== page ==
Rasam is fiery. Does that mean its spiciness level is hot because of the chilli?
It’s hot because of the chilli. It also contains several other spices. The most characteristic heat of rasam is chili and black pepper. So it’s partly that, but it’s also that combination of other spices that can sometimes enhance that feeling of spice perception.
Is Rasam already drunk alone as a pick-me-up?
Yes absolutely. It can even be a meal on its own, as part of a full meal. People sometimes decide to drink only rasam because they are too full to eat it, along with even more rice. In this particular context, rasam can replace a very light soup. It can even be as light as a tea. It can be a pick-me-up.
Sometimes tea-like infusions are used to make the broth to make rasams – for specific illnesses like coughs, colds and COVID. For recovery, rasam is the go-to option. It’s lively, it’s intense. So it revives those taste buds, which have been dulled by fevers or viral effects. It has all of these medicinal and digestive spices in it, so it’s good for soothing the throat, providing vitamin C, and it’s easy on the stomach. And all that good cooking broth has a lot of food in it. So, with some sweet rice, it’s kind of the Indian equivalent of chicken soup for the soul.
Is that why you decided to focus on rasam during the lockdown?
There is a wide variety of recipe preparations – as many creative cooks as you have in as many restaurants as you can produce. I think the reason I started documenting rasam was because for me, as an ethnographer, it was fascinating to work out rasam taxonomies, since there are so many of them. I had this desire to want to categorize and classify them. But I also wanted to highlight the huge diversity and wanted to highlight some of the quirky and lesser-known restaurants, where rasam can be made with special regional ingredients, or seasonal fruits or wild vegetables, or even coconut milk.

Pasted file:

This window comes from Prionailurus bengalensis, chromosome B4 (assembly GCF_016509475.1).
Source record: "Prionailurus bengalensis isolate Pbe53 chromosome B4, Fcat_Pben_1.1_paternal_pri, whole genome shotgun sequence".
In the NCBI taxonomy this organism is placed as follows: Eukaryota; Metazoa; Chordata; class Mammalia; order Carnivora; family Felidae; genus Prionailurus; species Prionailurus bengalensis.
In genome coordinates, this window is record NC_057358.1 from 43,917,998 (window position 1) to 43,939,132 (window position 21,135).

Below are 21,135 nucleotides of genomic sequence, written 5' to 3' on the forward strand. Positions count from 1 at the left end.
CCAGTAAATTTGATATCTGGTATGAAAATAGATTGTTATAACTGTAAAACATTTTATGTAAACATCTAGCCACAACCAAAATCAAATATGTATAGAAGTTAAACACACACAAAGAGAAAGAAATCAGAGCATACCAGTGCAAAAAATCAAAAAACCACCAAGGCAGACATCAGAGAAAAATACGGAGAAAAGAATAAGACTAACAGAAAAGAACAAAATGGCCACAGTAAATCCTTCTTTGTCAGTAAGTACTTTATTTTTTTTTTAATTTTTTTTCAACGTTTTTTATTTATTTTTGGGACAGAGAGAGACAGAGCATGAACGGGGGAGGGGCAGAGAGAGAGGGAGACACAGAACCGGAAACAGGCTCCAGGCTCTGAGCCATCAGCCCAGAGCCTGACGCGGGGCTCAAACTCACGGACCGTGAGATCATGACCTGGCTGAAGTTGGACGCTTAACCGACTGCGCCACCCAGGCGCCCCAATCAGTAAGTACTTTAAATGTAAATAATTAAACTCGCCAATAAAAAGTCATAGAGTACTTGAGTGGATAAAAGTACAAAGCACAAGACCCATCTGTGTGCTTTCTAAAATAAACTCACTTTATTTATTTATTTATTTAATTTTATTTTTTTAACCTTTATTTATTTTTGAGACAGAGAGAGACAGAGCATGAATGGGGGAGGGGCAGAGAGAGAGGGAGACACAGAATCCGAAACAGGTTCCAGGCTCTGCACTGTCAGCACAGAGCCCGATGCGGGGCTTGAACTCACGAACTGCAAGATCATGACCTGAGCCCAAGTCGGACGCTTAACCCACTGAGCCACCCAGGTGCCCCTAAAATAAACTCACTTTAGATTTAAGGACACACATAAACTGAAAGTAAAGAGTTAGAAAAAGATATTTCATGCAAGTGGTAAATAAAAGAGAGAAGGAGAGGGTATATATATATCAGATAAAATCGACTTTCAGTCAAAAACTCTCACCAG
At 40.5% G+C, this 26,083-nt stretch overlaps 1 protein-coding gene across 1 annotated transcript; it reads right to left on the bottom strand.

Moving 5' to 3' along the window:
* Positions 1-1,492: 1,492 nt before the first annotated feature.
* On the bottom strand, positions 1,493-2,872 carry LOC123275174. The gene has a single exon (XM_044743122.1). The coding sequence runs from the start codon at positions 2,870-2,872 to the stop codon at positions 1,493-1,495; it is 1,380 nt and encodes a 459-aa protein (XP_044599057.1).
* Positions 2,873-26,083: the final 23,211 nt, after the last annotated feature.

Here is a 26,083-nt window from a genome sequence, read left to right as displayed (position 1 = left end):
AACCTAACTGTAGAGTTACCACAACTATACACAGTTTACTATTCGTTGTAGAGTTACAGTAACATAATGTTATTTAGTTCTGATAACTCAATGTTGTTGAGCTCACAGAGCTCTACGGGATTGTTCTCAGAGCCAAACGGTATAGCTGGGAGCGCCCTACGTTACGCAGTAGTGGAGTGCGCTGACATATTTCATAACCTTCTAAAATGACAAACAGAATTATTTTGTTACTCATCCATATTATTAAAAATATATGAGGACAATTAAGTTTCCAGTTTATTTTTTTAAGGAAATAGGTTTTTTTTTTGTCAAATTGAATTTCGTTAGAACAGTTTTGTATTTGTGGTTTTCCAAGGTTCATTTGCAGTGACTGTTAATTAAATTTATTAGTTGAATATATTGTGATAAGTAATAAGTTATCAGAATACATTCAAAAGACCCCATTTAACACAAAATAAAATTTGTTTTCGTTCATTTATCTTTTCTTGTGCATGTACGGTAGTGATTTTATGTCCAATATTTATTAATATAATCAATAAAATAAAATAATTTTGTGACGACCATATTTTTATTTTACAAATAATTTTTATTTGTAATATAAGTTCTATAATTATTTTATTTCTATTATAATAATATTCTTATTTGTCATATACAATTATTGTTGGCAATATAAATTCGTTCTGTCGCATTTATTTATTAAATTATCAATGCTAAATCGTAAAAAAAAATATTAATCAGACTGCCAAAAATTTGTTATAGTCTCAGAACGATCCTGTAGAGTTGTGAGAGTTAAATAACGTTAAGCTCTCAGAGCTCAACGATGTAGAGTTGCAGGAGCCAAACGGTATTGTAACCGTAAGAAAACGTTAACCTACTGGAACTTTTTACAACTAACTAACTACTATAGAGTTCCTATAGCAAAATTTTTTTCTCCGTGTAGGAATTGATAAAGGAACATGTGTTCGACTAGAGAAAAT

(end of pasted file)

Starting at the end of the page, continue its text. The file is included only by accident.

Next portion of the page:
Are there standard building blocks for making rasam?
There are recipes made by first cooking a broth. But rasam really wants to highlight a specific taste. It usually contains one key ingredient that gave it its name. I tend to refer to it as the protagonist of the recipe – rasam is a theatrical representation of cooking.
Rasam is going to have a broth, it’s going to have a star ingredient, an acidifier, a powdered spice blend, and a whole spice temper. The preparation of the rasam bringing all these things together has a rhythm of its own, which starts very slowly and then develops into a kind of crescendo. The preparation of the cooking base, for example, must be slow. Adding an acidifying agent like tamarind may take some time as the raw smell and taste of the Tamron needs to dissipate. But then the pace picks up very quickly because the spices that are added to the resins are really only simmered; they are never boiled. It is believed that boiling them destroys their flavor and destroys their effect.
The recipe is going to demand your full attention towards the end because everything is going to happen in such rapid succession. The combination of lentils and spices will make the recipe all frothy at the top and it looks like it’s about to boil over, like boiling milk. This is when you prepare the temper. You drop these dry spices like cumin and mustard seeds into hot oil and add the curry leaves and everything crackles, crackles and pumps vigorously. Then you quickly take this and lay this temperament on top of this lovely frothy rasam, so it produces that very characteristic sizzling sound that everyone recognizes. I think that sometimes the pleasure of this moment in the preparation of the recipe is as important as the recipe itself.